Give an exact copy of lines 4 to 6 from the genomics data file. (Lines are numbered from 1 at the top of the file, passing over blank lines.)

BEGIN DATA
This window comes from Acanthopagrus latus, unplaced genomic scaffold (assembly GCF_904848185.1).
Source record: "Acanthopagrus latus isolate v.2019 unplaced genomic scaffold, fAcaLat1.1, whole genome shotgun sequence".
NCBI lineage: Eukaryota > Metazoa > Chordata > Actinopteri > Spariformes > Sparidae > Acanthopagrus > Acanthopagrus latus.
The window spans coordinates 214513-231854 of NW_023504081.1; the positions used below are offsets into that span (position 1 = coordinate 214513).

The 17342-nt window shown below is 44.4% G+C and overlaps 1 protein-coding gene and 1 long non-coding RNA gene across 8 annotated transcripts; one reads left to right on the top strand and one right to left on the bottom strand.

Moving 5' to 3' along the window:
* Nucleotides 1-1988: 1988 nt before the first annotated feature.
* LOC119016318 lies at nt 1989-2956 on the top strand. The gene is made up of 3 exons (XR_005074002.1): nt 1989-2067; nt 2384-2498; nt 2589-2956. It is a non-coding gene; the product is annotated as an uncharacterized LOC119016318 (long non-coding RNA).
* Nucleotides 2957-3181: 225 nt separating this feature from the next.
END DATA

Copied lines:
The window spans coordinates 214513-231854 of NW_023504081.1; the positions used below are offsets into that span (position 1 = coordinate 214513).

The 17342-nt window shown below is 44.4% G+C and overlaps 1 protein-coding gene and 1 long non-coding RNA gene across 8 annotated transcripts; one reads left to right on the top strand and one right to left on the bottom strand.

Moving 5' to 3' along the window: